This film shows you how to correctly and safely put on, wear and remove personal protective equipment. It also shows how to safely dispose of it.
If you are planning on working with asbestos, it is recommended you also watch the Personal protective equipment film by Parsons Brinckerhoff.
This film shows you how to correctly and safely put on, wear and remove personal protective equipment. It also shows you how to safely dispose of it. Personal protective equipment (or PPE) is designed to protect your eyes, nose, mouth and respiratory system from airborne contaminants such as fibres, dust, gas and vapour.
Completing a risk assessment will help you to choose the right PPE for the task. It will determine whether you need to wear items such as boot covers, disposable coveralls with a hood, a respirator, eye protection or a face shield and gloves. The rating of the PPE you need to wear to complete the task is critical. Certain items of PPE, such as respirators and coveralls, are rated depending on the hazards they protect you from. If you need to wear PPE, you must be trained and given instructions to know how to use it a dispose of it properly.
Firstly, set up a clean area where you will put on and take off your PPE. You should lay down a piece of plastic on the ground that can be disposed of later. Choose an area that is outside the hazard or where task is to be done, but as close to it as possible. This is where you will store items to assist you when removing your PPE, such as something to decontaminate reusable PPE (wet wipes are one option), thick plastic bags to dispose of wet wipes and disposable PPE, containers for storing reusable PPE and a roll of duct tape. Have a waste bag opened and taped to the wall, ready to receive disposable items of PPE.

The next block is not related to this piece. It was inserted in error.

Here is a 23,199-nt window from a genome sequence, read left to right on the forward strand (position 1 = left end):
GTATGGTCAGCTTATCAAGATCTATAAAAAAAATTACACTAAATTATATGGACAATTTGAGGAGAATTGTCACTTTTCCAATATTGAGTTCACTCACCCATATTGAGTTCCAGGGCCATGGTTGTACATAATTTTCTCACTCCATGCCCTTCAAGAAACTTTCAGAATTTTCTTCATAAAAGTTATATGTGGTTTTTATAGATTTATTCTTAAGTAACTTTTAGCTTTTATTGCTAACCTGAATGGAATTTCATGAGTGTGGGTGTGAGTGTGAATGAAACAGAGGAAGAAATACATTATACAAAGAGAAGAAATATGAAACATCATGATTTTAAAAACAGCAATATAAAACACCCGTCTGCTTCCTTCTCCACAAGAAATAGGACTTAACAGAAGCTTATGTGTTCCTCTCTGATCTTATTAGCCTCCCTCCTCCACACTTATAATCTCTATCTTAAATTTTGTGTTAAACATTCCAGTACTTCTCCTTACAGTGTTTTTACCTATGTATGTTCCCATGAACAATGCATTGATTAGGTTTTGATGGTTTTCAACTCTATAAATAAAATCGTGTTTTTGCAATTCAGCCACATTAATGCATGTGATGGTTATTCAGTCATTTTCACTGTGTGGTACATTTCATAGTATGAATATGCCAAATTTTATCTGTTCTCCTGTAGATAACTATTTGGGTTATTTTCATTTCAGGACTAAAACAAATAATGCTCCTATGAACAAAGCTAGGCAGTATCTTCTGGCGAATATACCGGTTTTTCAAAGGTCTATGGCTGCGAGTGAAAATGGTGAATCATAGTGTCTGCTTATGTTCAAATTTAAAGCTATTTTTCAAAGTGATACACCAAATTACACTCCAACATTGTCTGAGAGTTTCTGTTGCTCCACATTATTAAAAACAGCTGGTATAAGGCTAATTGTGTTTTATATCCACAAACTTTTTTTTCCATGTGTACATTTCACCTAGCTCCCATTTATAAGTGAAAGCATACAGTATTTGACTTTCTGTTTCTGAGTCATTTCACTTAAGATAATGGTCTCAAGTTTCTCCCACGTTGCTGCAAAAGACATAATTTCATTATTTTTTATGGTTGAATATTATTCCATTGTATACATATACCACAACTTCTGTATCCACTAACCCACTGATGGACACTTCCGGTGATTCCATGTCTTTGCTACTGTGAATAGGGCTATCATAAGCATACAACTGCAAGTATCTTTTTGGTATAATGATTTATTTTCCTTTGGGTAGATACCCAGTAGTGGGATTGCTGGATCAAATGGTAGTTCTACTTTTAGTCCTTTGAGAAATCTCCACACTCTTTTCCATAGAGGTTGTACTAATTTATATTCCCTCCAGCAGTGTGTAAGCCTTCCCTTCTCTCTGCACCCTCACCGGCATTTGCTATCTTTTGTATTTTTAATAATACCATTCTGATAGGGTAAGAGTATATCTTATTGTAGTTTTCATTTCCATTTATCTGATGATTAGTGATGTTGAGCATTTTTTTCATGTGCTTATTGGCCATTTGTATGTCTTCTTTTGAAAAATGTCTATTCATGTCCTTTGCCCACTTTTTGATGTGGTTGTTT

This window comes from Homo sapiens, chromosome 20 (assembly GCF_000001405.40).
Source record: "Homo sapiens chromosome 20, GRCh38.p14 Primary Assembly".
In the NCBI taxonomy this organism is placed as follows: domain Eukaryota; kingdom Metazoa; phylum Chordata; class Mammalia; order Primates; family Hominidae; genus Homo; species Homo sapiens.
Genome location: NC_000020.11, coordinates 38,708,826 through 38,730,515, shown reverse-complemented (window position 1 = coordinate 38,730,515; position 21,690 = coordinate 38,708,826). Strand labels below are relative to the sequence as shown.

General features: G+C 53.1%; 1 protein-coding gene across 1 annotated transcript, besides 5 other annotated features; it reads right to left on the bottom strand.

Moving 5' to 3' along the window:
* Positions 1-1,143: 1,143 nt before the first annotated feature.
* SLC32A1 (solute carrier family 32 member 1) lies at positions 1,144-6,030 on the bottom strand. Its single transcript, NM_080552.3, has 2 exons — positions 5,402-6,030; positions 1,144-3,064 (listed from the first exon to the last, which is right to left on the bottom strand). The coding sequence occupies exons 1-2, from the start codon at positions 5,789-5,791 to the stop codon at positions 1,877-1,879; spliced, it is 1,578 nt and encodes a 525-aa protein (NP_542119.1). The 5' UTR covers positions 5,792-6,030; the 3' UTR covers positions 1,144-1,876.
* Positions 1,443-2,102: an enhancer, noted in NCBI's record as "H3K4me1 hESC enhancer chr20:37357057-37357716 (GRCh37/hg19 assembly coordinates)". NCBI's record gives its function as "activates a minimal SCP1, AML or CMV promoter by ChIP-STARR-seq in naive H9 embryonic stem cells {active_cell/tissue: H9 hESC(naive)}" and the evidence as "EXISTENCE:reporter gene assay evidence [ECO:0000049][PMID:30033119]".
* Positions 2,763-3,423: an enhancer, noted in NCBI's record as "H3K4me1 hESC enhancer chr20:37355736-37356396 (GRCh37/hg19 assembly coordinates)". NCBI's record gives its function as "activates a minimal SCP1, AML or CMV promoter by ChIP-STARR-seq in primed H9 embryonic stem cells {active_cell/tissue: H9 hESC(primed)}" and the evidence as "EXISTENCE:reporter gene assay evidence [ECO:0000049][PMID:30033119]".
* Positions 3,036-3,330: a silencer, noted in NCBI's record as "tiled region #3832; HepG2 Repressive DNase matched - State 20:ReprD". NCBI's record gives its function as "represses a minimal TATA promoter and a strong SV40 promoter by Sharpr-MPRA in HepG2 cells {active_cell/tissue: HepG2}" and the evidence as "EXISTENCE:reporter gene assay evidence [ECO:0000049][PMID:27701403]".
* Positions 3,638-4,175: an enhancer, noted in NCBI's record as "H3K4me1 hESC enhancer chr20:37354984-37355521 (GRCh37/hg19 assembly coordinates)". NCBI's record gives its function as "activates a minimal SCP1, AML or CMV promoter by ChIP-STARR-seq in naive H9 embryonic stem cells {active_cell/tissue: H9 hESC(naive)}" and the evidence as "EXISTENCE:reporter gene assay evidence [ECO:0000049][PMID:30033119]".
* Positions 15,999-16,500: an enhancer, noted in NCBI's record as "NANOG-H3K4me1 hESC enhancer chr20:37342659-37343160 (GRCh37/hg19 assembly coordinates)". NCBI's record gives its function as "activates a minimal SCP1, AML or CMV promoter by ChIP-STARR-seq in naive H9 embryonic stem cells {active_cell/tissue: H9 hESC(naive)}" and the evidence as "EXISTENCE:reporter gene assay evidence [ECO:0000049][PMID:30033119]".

Before putting on your PPE, remove all jewellery, including watches and wedding rings. Your PPE items must fit properly and be in good working order. If you are using a respirator, it must be fit tested. The order of putting on your PPE is important, boot covers first then disposable coveralls, your respirator, followed by eye protection or face shield. Next, put on your gloves. The last item of PPE to put on is the hood of your coveralls. When putting on disposable boot covers, the tough surface of the covers should be under the soles of your boots. The boot covers should be secured around your ankles using the ties, and then securely taped around your feet using duct tape. Shape a tab at the end of the duct tape to make it easier to remove later. When putting on your disposable coveralls, be careful not to tear the fabric and ensure the zip is pulled up to prevent dust getting into openings. Disposable and reusable respirators are fitted with filters to protect you from inhaling dust, vapours and fibres. The respirator and filters that you use should be rated and suitable for the kinds of hazards present. You can use a disposable or a reusable respirator. When putting on a disposable respirator hold it in your hand with the nosepiece at your fingertips, allowing the head straps to hang freely below your hand. Position the respirator under your chin and over your nose and hold it firmly in position. Pull the elastic straps over the top of your head. The bottom strap should be below your ears and the top strap high on the back of your head, above the ears. If you have long hair, ensure it isn't caught underneath the bottom strap. Using both hands, mould the plastic nosepiece to the shape of your nose. To put on a reusable respirator loosen the straps. Place the respirator over your mouth and nose. Place the bottom strap behind your head, ensuring long hair is moved from under it. Pull the top strap over your head, making sure the head harness is on the top of your head. Tighten the straps and check the fit so it fits securely to your face. To ensure there is an airtight seal, make sure your face is clean shaven. 'Fit checking' will determine if the respirator seals correctly, and can be done in two ways, depending on whether your respirator has valves. If you are using a disposable respirator and it does not have a valve, place your hands over the respirator and breathe out hard. If the seal isn't good, you'll feel air leaking out from the edges of the mask. If you are using a reusable respirator that does have a valve or cartridge, or a disposable respirator that has a valve, place a hand over each cartridge or on the valve, and take a quick, deep breath in. If it is well-sealed, the respirator will collapse slightly inwards, and you won't feel any air passing between it and your face. Any detected air leaks should be corrected by re-positioning the respirator and checking again. There are a variety of face shields and eye protection options to choose from depending on the task and the surrounding conditions. When putting on your eye or face protection, make sure there is no interference with your respirator straps. Next, put your gloves on. The last item of PPE to put on is the hood of your coveralls. Place the hood over your head and secure it around your face and over the straps of your respirator, and zip it up. Now - you're ready to start work!